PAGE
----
Sometimes, the past isn’t easy to look at, such as a life-size diorama and video in the People of the Plains exhibit that graphically detail the skinning and butchering of a buffalo. In the video—squeamish alert … this is the real thing—a Comanche man and woman methodically dissect the animal, with nothing going to waste: The stomach can function as a water carrier, and the buffalo’s liver is eaten raw to ensure more successful hunts.
Nowadays, we scrape food off our plates into the garbage disposal. Burp.
But as we digest the past, and something primitive stirs deep within, we realize that we have much in common with those we thought were so different. They needed food, water, shelter and clothing. So do we. Hence the chronological display of water vessels—prehistoric vase, canvas bag, metal bucket with dipper, plastic bottle—in People of the Plains.
“It’s an exhibit that looks at people as people,” Indeck says, explaining his philosophy: The degree of success is whether something—a tool, a practice, an idea—is passed on to the next generation. “Cultures are not hierarchal,” he says. “They’re not better or worse in their solutions to problems—they’re just different.”
Millions of years ago, there was a clear pecking order: The biggest, meanest predator won, such as the phytosaur, whose head is displayed in what Indeck calls a “truly spectacular” fossil collection. As Indeck explains, it’s rare to excavate intact skeletons. But incredibly, of the collection’s 10 mounted skeletons, two—a large fish called a wolf herring (Gillicus arcuatus) and a fish-like reptile (Ichthyosaurus)—were found in the ground virtually intact, with bones in their correct anatomical positions. And the skeleton of an extinct Scott’s horse (Equus scotti) on display was also found virtually intact.
But now, museum visitor, you’re faced with a most exquisite dilemma: You could stay here all day studying bones on the first floor. Or, you could venture upstairs and lose yourself in a sublime art collection that features four permanent galleries: Texas, Southwestern (which, in part, showcases the Taos and Santa Fe, New Mexico, art colonies), and the works of Reaugh and Harold Dow Bugbee, a Panhandle Plains artist, in two separate galleries.
If you’re short on time, here’s a short list, starting with two pastels from Reaugh: “The Approaching Herd,” a 1902 painting that hung in the White House during George W. Bush’s presidency; “The O Roundup, Texas, 1888,” which depicts the largest cattle roundup Reaugh had ever seen; “Growth,” a luscious oil painting by Ruth Pershing Uhler (circa 1934) that portrays womanhood; and, of course, O’Keeffe’s “Red Landscape.”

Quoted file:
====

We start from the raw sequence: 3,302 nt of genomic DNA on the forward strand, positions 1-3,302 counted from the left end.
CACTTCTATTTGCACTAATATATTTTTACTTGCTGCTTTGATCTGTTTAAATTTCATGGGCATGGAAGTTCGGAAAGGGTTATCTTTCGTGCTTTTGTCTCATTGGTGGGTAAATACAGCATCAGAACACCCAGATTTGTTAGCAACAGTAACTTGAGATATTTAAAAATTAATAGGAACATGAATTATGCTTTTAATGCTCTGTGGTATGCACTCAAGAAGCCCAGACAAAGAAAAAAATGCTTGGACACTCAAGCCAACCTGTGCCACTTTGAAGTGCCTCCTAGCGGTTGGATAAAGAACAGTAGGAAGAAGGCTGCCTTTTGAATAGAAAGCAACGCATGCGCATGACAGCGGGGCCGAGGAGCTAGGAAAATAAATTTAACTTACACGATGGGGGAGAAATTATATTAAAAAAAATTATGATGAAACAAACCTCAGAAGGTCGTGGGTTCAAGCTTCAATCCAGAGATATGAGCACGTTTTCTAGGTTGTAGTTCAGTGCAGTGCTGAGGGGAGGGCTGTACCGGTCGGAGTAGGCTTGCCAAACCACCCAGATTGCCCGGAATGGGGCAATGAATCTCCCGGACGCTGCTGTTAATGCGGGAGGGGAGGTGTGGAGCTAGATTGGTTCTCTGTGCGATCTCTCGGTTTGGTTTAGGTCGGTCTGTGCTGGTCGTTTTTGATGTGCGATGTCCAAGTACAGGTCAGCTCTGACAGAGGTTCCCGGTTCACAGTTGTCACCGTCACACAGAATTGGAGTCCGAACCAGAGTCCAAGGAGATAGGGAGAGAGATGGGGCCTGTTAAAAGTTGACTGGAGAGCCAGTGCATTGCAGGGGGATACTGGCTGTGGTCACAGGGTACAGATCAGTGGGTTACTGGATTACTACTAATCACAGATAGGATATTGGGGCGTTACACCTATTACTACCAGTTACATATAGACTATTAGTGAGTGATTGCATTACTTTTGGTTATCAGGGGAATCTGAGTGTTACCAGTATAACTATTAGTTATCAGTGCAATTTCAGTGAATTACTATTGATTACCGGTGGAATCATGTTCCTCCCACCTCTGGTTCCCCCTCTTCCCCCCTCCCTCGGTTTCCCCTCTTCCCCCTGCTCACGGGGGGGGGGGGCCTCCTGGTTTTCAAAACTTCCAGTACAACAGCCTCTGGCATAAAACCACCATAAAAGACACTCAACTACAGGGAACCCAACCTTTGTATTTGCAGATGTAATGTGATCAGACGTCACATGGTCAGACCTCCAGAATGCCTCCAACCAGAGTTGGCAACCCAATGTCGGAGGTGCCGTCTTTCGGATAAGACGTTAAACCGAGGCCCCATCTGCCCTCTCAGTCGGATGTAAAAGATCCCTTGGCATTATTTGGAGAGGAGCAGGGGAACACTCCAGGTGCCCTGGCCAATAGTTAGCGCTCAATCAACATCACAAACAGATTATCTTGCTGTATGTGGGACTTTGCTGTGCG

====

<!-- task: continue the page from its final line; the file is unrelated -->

All four paintings represent Texas. That’s not surprising, considering that the museum, which gains acclaim for its entire art collection, is fiercely proud that its deep Texas collection paints a picture of the entire state, says Michael Grauer, associate director for curatorial affairs and curator of art.
“Art museums suffer from this great fear that somebody’s going to think they’re a bunch of rubes,” Grauer says. “So if they show what they call local art or regional art, they think somebody in New York is going to make fun of them. We don’t care. You put it on the wall, and people will come … we take that leap of faith every day.”
If ever a town wanted a museum, it was Canyon, where Texas’ first state-supported museum officially opened its doors on April 4, 1933. The original building displays some of the finest art deco architecture in the Panhandle, and more than 100 famous Texas cattle brands surround the entrance.
In 1940, on the most remarkable leg of the museum’s journey, area residents piled up mountains of bricks in a capital drive to expand the building.
From top to bottom—including the Research Center with its exhaustive holdings—the four-story museum offers an unabridged look at life on the Panhandle Plains.
“It’s multigenerational, it’s multiracial,” Vanderpool says. “There’s something everybody can identify with, and they all have one thing in common: They’ve been here, and they’ve enjoyed the experience. There is a common ground for us all to have.”
Camille Wheeler is staff writer for Texas Co-op Power